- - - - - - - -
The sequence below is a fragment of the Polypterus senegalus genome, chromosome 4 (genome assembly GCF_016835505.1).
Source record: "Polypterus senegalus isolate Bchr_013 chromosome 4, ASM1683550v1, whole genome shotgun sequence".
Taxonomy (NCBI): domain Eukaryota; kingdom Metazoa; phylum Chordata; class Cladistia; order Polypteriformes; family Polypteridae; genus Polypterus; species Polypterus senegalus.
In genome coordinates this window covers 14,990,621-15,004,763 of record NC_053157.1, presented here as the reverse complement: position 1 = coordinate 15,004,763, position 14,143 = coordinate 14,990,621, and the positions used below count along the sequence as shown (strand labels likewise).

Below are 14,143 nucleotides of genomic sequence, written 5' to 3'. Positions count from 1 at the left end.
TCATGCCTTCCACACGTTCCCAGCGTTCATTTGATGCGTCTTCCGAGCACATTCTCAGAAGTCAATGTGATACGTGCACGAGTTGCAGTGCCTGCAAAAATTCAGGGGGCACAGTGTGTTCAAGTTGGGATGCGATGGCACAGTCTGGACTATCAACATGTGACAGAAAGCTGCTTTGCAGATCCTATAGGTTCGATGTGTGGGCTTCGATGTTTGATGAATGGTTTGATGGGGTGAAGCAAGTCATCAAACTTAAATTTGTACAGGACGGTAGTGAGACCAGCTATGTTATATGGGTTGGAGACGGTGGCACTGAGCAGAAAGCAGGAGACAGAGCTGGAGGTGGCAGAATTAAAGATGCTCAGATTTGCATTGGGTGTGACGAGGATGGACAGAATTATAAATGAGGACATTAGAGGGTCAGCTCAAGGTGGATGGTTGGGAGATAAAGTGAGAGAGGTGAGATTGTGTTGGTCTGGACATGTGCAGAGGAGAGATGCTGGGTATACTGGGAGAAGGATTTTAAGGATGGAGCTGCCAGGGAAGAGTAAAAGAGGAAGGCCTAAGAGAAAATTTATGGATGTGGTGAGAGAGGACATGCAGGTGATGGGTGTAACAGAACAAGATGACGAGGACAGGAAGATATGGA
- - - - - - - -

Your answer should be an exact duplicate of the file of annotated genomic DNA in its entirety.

The sequence below is a fragment of the Polypterus senegalus genome, chromosome 4 (genome assembly GCF_016835505.1).
Source record: "Polypterus senegalus isolate Bchr_013 chromosome 4, ASM1683550v1, whole genome shotgun sequence".
Taxonomy (NCBI): domain Eukaryota; kingdom Metazoa; phylum Chordata; class Cladistia; order Polypteriformes; family Polypteridae; genus Polypterus; species Polypterus senegalus.
In genome coordinates this window covers 14,990,621-15,004,763 of record NC_053157.1, presented here as the reverse complement: position 1 = coordinate 15,004,763, position 14,143 = coordinate 14,990,621, and the positions used below count along the sequence as shown (strand labels likewise).

Below are 14,143 nucleotides of genomic sequence, written 5' to 3'. Positions count from 1 at the left end.
TCATGCCTTCCACACGTTCCCAGCGTTCATTTGATGCGTCTTCCGAGCACATTCTCAGAAGTCAATGTGATACGTGCACGAGTTGCAGTGCCTGCAAAAATTCAGGGGGCACAGTGTGTTCAAGTTGGGATGCGATGGCACAGTCTGGACTATCAACATGTGACAGAAAGCTGCTTTGCAGATCCTATAGGTTCGATGTGTGGGCTTCGATGTTTGATGAATGGTTTGATGGGGTGAAGCAAGTCATCAAACTTAAATTTGTACAGGACGGTAGTGAGACCAGCTATGTTATATGGGTTGGAGACGGTGGCACTGAGCAGAAAGCAGGAGACAGAGCTGGAGGTGGCAGAATTAAAGATGCTCAGATTTGCATTGGGTGTGACGAGGATGGACAGAATTATAAATGAGGACATTAGAGGGTCAGCTCAAGGTGGATGGTTGGGAGATAAAGTGAGAGAGGTGAGATTGTGTTGGTCTGGACATGTGCAGAGGAGAGATGCTGGGTATACTGGGAGAAGGATTTTAAGGATGGAGCTGCCAGGGAAGAGTAAAAGAGGAAGGCCTAAGAGAAAATTTATGGATGTGGTGAGAGAGGACATGCAGGTGATGGGTGTAACAGAACAAGATGACGAGGACAGGAAGATATGGA